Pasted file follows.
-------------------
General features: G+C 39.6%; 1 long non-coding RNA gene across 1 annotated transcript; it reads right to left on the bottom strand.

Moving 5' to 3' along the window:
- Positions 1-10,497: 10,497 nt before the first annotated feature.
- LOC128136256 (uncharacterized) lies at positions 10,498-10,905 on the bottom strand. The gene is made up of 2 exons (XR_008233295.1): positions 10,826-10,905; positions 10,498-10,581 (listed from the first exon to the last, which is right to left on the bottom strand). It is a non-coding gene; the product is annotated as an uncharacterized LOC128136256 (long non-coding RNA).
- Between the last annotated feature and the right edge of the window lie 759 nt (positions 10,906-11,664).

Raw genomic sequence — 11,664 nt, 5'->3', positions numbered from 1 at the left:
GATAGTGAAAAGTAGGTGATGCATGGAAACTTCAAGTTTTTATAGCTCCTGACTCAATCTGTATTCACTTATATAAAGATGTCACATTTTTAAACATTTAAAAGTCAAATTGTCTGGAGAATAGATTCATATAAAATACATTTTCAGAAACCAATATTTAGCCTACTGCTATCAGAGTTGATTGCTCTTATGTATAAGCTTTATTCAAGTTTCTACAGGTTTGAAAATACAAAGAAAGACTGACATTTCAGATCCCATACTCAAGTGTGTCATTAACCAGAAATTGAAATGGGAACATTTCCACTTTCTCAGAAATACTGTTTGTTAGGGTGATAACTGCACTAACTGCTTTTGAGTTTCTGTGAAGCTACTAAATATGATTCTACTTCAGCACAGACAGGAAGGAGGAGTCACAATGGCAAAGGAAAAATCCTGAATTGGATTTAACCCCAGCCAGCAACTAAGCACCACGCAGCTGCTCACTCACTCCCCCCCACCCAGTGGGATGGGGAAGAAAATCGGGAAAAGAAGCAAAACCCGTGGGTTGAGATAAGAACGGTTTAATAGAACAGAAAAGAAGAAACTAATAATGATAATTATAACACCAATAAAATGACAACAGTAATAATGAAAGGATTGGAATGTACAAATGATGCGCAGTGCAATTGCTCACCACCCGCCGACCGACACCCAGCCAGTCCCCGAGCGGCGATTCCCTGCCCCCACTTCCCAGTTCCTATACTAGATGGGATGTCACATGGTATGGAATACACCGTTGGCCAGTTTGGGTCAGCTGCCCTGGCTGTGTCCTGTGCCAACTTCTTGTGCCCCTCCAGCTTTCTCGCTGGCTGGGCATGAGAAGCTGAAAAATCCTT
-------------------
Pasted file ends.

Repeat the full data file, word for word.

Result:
General features: G+C 39.6%; 1 long non-coding RNA gene across 1 annotated transcript; it reads right to left on the bottom strand.

Moving 5' to 3' along the window:
- Positions 1-10,497: 10,497 nt before the first annotated feature.
- LOC128136256 (uncharacterized) lies at positions 10,498-10,905 on the bottom strand. The gene is made up of 2 exons (XR_008233295.1): positions 10,826-10,905; positions 10,498-10,581 (listed from the first exon to the last, which is right to left on the bottom strand). It is a non-coding gene; the product is annotated as an uncharacterized LOC128136256 (long non-coding RNA).
- Between the last annotated feature and the right edge of the window lie 759 nt (positions 10,906-11,664).

Raw genomic sequence — 11,664 nt, 5'->3', positions numbered from 1 at the left:
GATAGTGAAAAGTAGGTGATGCATGGAAACTTCAAGTTTTTATAGCTCCTGACTCAATCTGTATTCACTTATATAAAGATGTCACATTTTTAAACATTTAAAAGTCAAATTGTCTGGAGAATAGATTCATATAAAATACATTTTCAGAAACCAATATTTAGCCTACTGCTATCAGAGTTGATTGCTCTTATGTATAAGCTTTATTCAAGTTTCTACAGGTTTGAAAATACAAAGAAAGACTGACATTTCAGATCCCATACTCAAGTGTGTCATTAACCAGAAATTGAAATGGGAACATTTCCACTTTCTCAGAAATACTGTTTGTTAGGGTGATAACTGCACTAACTGCTTTTGAGTTTCTGTGAAGCTACTAAATATGATTCTACTTCAGCACAGACAGGAAGGAGGAGTCACAATGGCAAAGGAAAAATCCTGAATTGGATTTAACCCCAGCCAGCAACTAAGCACCACGCAGCTGCTCACTCACTCCCCCCCACCCAGTGGGATGGGGAAGAAAATCGGGAAAAGAAGCAAAACCCGTGGGTTGAGATAAGAACGGTTTAATAGAACAGAAAAGAAGAAACTAATAATGATAATTATAACACCAATAAAATGACAACAGTAATAATGAAAGGATTGGAATGTACAAATGATGCGCAGTGCAATTGCTCACCACCCGCCGACCGACACCCAGCCAGTCCCCGAGCGGCGATTCCCTGCCCCCACTTCCCAGTTCCTATACTAGATGGGATGTCACATGGTATGGAATACACCGTTGGCCAGTTTGGGTCAGCTGCCCTGGCTGTGTCCTGTGCCAACTTCTTGTGCCCCTCCAGCTTTCTCGCTGGCTGGGCATGAGAAGCTGAAAAATCCTT